HUL 263 Ist semester, 2011-12 Term Paper

Alcoholism among Children And Parental influence.

Submitted By: Kishan Kumar Sachdeva 2010ME10686 Group 2

Made By Kishan Kumar Sachdeva Indian institute of Technology Delhi

Page 1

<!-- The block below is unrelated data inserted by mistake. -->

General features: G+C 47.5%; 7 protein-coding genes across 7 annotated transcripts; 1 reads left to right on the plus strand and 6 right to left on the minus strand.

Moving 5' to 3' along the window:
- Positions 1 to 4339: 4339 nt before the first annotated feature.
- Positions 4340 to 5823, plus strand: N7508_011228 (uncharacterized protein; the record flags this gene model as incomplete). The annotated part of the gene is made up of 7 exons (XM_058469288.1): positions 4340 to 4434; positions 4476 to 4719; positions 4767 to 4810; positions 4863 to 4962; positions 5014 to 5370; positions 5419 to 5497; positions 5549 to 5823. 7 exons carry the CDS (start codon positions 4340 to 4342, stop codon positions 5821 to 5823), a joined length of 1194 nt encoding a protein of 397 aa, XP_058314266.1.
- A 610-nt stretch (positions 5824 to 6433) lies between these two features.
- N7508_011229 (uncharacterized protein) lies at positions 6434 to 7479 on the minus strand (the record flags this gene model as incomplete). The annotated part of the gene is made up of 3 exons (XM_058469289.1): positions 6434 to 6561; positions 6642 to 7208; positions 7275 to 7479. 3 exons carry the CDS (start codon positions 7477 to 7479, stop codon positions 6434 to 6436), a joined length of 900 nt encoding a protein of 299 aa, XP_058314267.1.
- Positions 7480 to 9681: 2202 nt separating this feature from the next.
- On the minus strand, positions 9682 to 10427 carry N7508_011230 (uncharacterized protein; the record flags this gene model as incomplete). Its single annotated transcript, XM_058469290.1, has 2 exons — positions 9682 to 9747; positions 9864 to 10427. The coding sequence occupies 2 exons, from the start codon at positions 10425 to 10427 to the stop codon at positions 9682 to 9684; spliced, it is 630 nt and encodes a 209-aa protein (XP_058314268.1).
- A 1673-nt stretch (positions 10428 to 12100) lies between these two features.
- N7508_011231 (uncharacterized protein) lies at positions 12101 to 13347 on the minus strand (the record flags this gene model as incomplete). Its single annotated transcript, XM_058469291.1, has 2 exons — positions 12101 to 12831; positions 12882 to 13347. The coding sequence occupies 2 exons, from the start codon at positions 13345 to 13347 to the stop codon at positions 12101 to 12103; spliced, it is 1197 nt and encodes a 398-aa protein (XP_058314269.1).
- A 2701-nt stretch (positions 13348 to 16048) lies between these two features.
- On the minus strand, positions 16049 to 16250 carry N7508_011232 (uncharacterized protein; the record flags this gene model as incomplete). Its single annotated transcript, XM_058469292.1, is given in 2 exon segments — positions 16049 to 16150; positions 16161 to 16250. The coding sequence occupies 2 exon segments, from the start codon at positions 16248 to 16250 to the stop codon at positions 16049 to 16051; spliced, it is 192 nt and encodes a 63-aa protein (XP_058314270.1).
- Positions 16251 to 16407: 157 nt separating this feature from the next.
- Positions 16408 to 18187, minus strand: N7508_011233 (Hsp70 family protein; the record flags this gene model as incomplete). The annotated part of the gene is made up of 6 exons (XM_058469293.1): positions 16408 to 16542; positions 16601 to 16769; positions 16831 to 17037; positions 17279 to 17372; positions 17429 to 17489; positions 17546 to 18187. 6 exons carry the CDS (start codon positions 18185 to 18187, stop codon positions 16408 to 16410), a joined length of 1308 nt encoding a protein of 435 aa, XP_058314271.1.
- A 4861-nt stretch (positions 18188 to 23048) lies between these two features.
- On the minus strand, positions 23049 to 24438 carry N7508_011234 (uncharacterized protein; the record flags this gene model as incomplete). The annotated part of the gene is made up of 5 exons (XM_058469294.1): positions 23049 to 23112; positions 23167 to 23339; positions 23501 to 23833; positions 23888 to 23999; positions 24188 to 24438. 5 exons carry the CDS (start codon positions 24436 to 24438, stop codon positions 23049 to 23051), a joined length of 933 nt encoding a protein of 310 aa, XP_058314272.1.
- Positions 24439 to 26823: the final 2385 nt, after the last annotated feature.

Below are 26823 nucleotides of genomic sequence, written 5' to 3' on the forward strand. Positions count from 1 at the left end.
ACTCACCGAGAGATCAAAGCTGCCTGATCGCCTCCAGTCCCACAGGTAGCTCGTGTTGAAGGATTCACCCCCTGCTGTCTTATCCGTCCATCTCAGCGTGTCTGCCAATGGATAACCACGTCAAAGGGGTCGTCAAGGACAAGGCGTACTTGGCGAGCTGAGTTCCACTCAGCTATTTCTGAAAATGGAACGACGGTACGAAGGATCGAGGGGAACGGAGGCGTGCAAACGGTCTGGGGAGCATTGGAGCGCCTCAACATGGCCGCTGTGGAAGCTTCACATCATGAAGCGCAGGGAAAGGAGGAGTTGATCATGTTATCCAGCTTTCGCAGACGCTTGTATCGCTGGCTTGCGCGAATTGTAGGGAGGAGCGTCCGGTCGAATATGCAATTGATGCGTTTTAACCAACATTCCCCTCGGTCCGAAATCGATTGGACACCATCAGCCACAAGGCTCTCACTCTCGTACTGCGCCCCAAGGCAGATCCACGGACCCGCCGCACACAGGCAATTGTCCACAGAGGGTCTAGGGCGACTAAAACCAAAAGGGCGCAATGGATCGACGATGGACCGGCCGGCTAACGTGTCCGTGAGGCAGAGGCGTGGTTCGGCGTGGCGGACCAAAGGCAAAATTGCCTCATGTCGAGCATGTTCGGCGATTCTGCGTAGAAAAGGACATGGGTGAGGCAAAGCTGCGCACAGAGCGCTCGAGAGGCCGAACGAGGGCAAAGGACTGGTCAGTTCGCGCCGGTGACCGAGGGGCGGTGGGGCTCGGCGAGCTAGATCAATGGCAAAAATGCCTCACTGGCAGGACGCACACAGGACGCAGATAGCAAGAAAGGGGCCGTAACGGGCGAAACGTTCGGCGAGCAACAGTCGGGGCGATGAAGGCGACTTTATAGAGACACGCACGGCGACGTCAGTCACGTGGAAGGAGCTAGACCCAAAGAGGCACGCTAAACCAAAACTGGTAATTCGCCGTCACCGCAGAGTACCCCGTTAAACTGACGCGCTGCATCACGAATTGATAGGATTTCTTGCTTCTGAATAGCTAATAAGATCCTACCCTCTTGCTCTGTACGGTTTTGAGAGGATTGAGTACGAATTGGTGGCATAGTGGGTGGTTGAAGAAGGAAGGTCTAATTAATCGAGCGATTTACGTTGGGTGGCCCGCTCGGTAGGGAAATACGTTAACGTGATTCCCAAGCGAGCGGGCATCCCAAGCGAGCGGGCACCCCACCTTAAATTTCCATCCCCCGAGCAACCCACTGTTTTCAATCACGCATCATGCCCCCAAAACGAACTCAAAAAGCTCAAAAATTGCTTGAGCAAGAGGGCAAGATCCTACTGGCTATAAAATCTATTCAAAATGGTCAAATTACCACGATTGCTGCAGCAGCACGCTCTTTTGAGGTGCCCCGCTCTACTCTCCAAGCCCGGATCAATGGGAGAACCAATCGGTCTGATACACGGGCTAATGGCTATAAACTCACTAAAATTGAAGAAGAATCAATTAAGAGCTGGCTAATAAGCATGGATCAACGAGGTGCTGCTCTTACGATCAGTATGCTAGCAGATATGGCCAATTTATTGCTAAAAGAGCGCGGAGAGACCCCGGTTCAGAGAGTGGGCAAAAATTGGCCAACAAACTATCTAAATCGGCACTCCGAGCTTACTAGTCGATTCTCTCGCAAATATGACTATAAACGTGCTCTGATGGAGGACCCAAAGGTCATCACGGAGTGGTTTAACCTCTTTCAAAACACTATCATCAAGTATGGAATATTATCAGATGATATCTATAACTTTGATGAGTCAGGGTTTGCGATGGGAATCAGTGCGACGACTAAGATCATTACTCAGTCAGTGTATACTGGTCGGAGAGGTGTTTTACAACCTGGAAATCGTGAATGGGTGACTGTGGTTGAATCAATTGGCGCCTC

terms like COA(Children Of Alcoholics) have been coined emphasising the concern about the above stated problem. behaviour and understanding with their child can altogether alter the path a child takes towards alcoholism in his/her life. 2. prevalent culture of alcoholism and alcoholism abuse in the family has abominable effects on a child’s psychology. higher incidence of depression. The problem is so severe in western cultures.A & 3. Adult children of alcoholics have lower self-esteem.(3. parent’s relations. there were an estimated 26. not only during childhood but also when they grow up into adolescents.B)  Further. In recent times.8 million children of alcoholics (COAs) in the United States. Hypothesis  The Drinking pattern an adolescent settles down with is directly related to amount and level of parental intervention into his life.[1]Family alcoholism tends to destroy the harmony and basic foundation of the family as an institution.[1] Children of addicts have an increased suicide rate and on average have total health care costs 32 percent greater than children of non-alcoholic families. The effects are not limited till here but numerous studies have shown that such family cultures promote drinking among children especially in adolescent stage . Alcoholism in family systems refers to the conditions in families wherein indulgent of one or more family members has disgracing effects on the rest of the family. We begin with looking at kinds of relationships with parents affecting drinking among Indian adolescents then we move on to the pressing issue of COAs.C) Made By Kishan Kumar Sachdeva Indian institute of Technology Delhi Page 2 . As of 2001. [2]. with as many as 11 million of them under than age of 18.This has been linked via numerous studies to have a relation with Sexual problems in such adolescents going up to AIDS. alcoholism is defined as “A diseased condition due to the excessive use of alcoholic beverages”. Introduction The Random House Dictionary of the English Language (1966). Adults from alcoholic families confront higher levels of anxiety and lower levels of cohesion than adults raised in non-alcoholic families. Hence it can be ascertained children of drinkers have an increased risk of developing mental health problems.B & 3. 1. and increased likelihood of becoming alcoholics. excessive feelings of responsibility. Especially during adolescence.(3. USA has set up two governmental bodies NIAA(National Institute of Alcohol Abuse and Alcoholism) & COA(Children of Alcoholics). Parent behaviour plays a crucial role in alcohol consumption patterns of a child.Alcoholism among Children and the Role of Parents. In this paper we look upon how different type of attitudes and behaviours of parents tend to influence and shape the alcohol consumption patterns in their offspring’s especially during adolescence.dedicated purely to tackle this problem. [1] Family alcoholism has been increasing in recent times.